Given the commodity based economy of Australia, unfavorable weather conditions tend to put a serious strain on Australia’s growth, which leads to a sell-off in the AUD.
How severely do weather conditions affect the AUD?
Well, let’s just say that during the Australian drought of 2002, AUD/USD fell to .4770 – that is almost half its current exchange rate!
Important Economic Indicators for Australia
Consumer Price Index – Because the RBA’s primary goal is controlling inflation, the CPI, which measures the overall change in price of consumer goods and services, is closely watched by the bank.
Balance of Trade – Australia has an extremely robust trade sector so currency traders and bank officials alike tend to watch changes in the country’s export and import levels.
Gross Domestic Product – This measures how well Australia’s economy is doing. Positive readings indicate economic growth while negative readings mean economic contraction.
Unemployment Rate – The unemployment rate tracks how many people in Australia’s labor force are out of work. The number of people employed, or rather, unemployed in this cause, has a high correlation with economic activity. A person without a job means he has less money available for spending.
What Moves the AUD
Economic and Interest Rate Outlook
The AUD is greatly affected by macroeconomic factors such as monetary policy rhetoric, interest rates and domestic economic data.
In trading the AUD, always pay special attention to the interest rate outlook. Comments made by officials from the RBA regarding interest rates, for instance, could create a hefty impact on the AUD.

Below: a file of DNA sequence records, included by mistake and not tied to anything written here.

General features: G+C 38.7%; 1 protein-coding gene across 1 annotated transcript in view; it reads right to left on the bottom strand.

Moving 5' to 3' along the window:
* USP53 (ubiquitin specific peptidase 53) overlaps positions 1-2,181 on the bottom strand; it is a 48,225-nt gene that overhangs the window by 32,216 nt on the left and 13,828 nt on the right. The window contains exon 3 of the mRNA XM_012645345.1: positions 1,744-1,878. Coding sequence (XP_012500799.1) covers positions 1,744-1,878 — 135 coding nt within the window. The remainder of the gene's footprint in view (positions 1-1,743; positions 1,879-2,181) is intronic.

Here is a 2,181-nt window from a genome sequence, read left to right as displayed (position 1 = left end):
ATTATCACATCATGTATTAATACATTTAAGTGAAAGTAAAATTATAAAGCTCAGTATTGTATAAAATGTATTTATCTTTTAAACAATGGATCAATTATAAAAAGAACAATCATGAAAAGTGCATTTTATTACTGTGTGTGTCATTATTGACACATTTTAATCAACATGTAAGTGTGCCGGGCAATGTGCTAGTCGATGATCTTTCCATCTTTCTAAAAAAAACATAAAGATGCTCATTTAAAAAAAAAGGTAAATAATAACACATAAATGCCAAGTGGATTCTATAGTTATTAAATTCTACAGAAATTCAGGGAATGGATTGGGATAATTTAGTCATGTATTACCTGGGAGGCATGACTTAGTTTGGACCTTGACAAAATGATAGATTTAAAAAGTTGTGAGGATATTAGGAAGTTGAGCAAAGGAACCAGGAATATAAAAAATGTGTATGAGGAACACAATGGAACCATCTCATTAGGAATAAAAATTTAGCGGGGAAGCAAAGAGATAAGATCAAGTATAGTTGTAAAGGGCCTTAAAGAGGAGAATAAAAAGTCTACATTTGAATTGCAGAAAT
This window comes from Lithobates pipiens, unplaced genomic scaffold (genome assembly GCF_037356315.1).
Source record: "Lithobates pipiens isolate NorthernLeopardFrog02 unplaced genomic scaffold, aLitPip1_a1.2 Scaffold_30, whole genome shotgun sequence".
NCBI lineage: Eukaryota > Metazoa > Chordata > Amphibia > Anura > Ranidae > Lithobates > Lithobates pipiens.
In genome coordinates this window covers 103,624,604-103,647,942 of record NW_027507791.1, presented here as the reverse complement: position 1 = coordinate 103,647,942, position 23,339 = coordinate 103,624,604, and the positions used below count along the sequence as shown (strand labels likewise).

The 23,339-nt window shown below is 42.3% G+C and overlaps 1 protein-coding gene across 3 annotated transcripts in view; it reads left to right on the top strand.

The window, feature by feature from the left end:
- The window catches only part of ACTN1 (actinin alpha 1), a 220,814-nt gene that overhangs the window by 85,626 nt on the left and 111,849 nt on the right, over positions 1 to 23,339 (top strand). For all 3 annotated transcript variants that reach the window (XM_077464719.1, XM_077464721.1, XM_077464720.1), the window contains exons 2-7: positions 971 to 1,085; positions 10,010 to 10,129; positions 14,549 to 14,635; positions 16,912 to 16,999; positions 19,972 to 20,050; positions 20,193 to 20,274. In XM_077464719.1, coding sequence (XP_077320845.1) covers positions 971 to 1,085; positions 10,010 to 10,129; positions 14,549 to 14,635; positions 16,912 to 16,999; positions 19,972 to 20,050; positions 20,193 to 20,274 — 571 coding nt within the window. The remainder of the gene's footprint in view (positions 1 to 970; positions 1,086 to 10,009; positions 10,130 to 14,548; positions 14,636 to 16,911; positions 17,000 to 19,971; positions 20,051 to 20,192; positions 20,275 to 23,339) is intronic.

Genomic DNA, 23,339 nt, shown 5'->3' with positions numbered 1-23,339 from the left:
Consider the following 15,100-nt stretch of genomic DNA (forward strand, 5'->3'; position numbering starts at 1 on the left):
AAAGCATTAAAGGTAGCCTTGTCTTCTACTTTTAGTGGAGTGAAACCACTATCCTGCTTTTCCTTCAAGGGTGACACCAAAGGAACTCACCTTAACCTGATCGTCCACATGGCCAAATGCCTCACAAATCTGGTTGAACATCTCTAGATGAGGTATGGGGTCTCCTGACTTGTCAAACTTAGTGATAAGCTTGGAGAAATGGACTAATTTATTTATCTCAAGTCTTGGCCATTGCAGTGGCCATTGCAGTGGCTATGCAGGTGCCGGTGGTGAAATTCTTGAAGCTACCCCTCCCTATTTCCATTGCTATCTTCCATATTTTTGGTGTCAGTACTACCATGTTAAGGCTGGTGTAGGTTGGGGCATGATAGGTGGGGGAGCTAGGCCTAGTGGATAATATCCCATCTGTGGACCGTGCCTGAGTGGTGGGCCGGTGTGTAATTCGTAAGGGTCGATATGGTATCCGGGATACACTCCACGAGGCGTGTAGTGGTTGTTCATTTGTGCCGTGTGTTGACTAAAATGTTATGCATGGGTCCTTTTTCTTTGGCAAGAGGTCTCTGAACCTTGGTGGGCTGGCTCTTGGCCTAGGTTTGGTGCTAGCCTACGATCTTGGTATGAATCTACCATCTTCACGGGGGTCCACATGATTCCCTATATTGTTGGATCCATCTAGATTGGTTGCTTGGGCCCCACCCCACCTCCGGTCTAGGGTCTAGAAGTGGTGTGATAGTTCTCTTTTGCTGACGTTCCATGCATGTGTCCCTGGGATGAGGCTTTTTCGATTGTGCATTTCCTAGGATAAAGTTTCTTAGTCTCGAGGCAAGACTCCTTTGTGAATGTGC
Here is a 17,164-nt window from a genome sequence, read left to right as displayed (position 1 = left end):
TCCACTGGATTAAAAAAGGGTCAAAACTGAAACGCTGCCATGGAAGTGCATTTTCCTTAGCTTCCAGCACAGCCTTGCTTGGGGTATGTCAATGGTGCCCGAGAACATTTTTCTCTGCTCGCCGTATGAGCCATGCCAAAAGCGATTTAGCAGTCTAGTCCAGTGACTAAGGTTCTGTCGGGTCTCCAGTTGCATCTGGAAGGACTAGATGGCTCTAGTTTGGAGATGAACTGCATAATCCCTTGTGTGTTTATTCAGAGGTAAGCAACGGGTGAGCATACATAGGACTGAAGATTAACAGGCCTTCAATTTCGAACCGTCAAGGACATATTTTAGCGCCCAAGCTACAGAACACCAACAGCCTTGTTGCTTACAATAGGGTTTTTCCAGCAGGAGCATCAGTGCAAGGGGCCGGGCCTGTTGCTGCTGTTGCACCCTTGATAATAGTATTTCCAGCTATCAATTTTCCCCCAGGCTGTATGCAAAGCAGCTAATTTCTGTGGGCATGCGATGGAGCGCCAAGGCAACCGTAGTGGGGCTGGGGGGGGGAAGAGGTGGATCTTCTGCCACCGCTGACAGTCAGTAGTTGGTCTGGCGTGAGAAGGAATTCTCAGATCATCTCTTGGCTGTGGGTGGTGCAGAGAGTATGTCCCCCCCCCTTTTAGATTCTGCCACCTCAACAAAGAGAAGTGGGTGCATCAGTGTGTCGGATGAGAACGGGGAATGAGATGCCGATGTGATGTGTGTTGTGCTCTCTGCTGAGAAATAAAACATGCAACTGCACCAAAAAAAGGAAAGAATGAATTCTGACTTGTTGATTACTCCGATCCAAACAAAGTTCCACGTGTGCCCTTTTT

For the better part of the last decade, China has been on a roll, posting some massive growth figures. In order to create finished goods, China sources a lot of its raw materials like coal and iron ore, from Australia.
For China to buy raw materials from Australia, it must first need to exchange its local currency for the AUD. This means that increased demand for Chinese goods tend to prop up the AUD’s value.
Likewise, a decline in demand for Chinese products could lead to a fall in the AUD’s value.
New Zealand Data
To a lesser extent, data from New Zealand influences the AUD’s price action. Take note that New Zealand’s economy is very similar to Australia, which makes their currency positively correlated.
In fact, the relationship of the two countries is sometimes described as “Trans-Tasman” to show how closely tied their economies are and to indicate the existence of the Tasman Sea sitting right between them.
With that said, it is important to be aware of important upcoming data from New Zealand as it could indirectly cause the AUD to move.
AUD/USD is traded in amounts denominated in AUD. Standard lot sizes are 100,000 AUD and mini lot sizes are 10,000 AUD.
The pip value, which is denominated in U.S. dollars, is calculated by dividing 1 pip of AUD/USD (that’s 0.0001) by the AUD/USD’s current rate.